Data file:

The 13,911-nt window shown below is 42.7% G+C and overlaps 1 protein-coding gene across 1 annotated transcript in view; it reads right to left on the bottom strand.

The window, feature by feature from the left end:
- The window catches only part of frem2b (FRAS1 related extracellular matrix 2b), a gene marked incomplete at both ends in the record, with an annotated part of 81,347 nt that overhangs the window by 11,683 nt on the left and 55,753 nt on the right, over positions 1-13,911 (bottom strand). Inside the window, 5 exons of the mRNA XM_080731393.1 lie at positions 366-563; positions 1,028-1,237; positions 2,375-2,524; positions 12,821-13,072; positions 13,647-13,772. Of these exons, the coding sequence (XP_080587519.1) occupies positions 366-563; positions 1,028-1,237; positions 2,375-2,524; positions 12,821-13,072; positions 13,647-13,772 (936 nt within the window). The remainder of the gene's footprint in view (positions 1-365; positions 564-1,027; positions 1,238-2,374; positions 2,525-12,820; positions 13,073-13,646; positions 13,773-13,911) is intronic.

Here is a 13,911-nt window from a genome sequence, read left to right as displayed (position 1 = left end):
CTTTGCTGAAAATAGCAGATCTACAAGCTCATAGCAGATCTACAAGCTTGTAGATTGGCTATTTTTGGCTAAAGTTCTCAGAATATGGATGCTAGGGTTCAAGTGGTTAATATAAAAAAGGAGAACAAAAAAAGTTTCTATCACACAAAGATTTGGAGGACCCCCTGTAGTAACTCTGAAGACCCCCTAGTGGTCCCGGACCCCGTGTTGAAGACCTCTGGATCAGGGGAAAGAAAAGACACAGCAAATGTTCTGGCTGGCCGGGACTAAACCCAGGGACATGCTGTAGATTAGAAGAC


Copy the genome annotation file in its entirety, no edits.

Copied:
The 13,911-nt window shown below is 42.7% G+C and overlaps 1 protein-coding gene across 1 annotated transcript in view; it reads right to left on the bottom strand.

The window, feature by feature from the left end:
- The window catches only part of frem2b (FRAS1 related extracellular matrix 2b), a gene marked incomplete at both ends in the record, with an annotated part of 81,347 nt that overhangs the window by 11,683 nt on the left and 55,753 nt on the right, over positions 1-13,911 (bottom strand). Inside the window, 5 exons of the mRNA XM_080731393.1 lie at positions 366-563; positions 1,028-1,237; positions 2,375-2,524; positions 12,821-13,072; positions 13,647-13,772. Of these exons, the coding sequence (XP_080587519.1) occupies positions 366-563; positions 1,028-1,237; positions 2,375-2,524; positions 12,821-13,072; positions 13,647-13,772 (936 nt within the window). The remainder of the gene's footprint in view (positions 1-365; positions 564-1,027; positions 1,238-2,374; positions 2,525-12,820; positions 13,073-13,646; positions 13,773-13,911) is intronic.

Here is a 13,911-nt window from a genome sequence, read left to right as displayed (position 1 = left end):
CTTTGCTGAAAATAGCAGATCTACAAGCTCATAGCAGATCTACAAGCTTGTAGATTGGCTATTTTTGGCTAAAGTTCTCAGAATATGGATGCTAGGGTTCAAGTGGTTAATATAAAAAAGGAGAACAAAAAAAGTTTCTATCACACAAAGATTTGGAGGACCCCCTGTAGTAACTCTGAAGACCCCCTAGTGGTCCCGGACCCCGTGTTGAAGACCTCTGGATCAGGGGAAAGAAAAGACACAGCAAATGTTCTGGCTGGCCGGGACTAAACCCAGGGACATGCTGTAGATTAGAAGAC